James Buchanan once remarked that "Political economists stress the technical economic principles that one must understand in order to assess alternative arrangements for promoting peaceful cooperation and productive specialization among free men. Yet political economists go further and frankly try to bring out into the open the philosophical issues that necessarily underlie all discussions of the appropriate functions of government and all proposed policy measures. They examine philosophical values for consistency among themselves and with the ideal of human freedom."
Echoing his teacher – Frank Knight -- Buchanan argued for the necessity of forthright and continuous discussion in the "honorable tradition of ‘political economy’ – the study of what makes for a ‘good society.’"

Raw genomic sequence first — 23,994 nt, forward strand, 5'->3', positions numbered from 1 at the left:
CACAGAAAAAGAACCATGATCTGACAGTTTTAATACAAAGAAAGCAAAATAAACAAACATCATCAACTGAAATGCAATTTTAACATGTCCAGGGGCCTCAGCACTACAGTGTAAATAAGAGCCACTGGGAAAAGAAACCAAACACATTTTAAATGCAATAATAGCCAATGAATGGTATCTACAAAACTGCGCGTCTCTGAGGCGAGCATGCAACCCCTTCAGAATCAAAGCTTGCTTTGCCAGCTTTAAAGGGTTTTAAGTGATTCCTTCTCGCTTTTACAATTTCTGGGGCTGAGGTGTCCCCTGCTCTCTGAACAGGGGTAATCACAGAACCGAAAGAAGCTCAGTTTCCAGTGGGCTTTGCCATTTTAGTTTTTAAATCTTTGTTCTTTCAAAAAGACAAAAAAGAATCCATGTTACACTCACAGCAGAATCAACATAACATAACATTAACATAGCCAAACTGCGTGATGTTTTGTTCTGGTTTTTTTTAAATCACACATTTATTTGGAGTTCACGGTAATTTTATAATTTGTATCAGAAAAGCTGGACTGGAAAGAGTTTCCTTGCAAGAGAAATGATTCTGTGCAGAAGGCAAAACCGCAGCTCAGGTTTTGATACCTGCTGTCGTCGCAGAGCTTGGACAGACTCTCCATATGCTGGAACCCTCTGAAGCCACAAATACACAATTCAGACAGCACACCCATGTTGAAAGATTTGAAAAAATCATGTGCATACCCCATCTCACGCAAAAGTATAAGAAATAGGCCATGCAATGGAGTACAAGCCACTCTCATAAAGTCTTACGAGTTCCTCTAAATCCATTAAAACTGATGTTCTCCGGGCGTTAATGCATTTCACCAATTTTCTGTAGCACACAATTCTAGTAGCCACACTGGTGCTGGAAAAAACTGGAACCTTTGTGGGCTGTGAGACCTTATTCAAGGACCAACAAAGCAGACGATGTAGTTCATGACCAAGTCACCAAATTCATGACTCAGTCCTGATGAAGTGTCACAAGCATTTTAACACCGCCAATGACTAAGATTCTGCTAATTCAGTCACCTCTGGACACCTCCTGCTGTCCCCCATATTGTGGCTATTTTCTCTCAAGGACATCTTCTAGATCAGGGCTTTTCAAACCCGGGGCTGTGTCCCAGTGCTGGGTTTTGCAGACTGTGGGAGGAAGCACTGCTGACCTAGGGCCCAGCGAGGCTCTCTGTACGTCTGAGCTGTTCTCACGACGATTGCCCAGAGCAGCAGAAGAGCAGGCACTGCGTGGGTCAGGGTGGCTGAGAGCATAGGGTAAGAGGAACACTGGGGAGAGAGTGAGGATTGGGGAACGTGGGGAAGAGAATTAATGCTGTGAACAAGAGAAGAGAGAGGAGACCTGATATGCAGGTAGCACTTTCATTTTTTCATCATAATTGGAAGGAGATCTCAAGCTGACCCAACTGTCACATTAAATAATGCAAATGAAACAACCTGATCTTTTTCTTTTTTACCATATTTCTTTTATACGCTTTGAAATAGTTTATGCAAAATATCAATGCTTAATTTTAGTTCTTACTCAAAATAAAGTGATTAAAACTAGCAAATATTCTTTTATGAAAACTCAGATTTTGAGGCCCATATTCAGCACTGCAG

“Political economists," he argued, "try to stimulate open and lively discussion of how a free society should be organized and preserved.”
So asking questions about how one can empower the protective and productive state without unleashing the predatory state is a positive analytical project, but of course it does have a normative purpose. It is in this tradition that I would place my own efforts in political economy.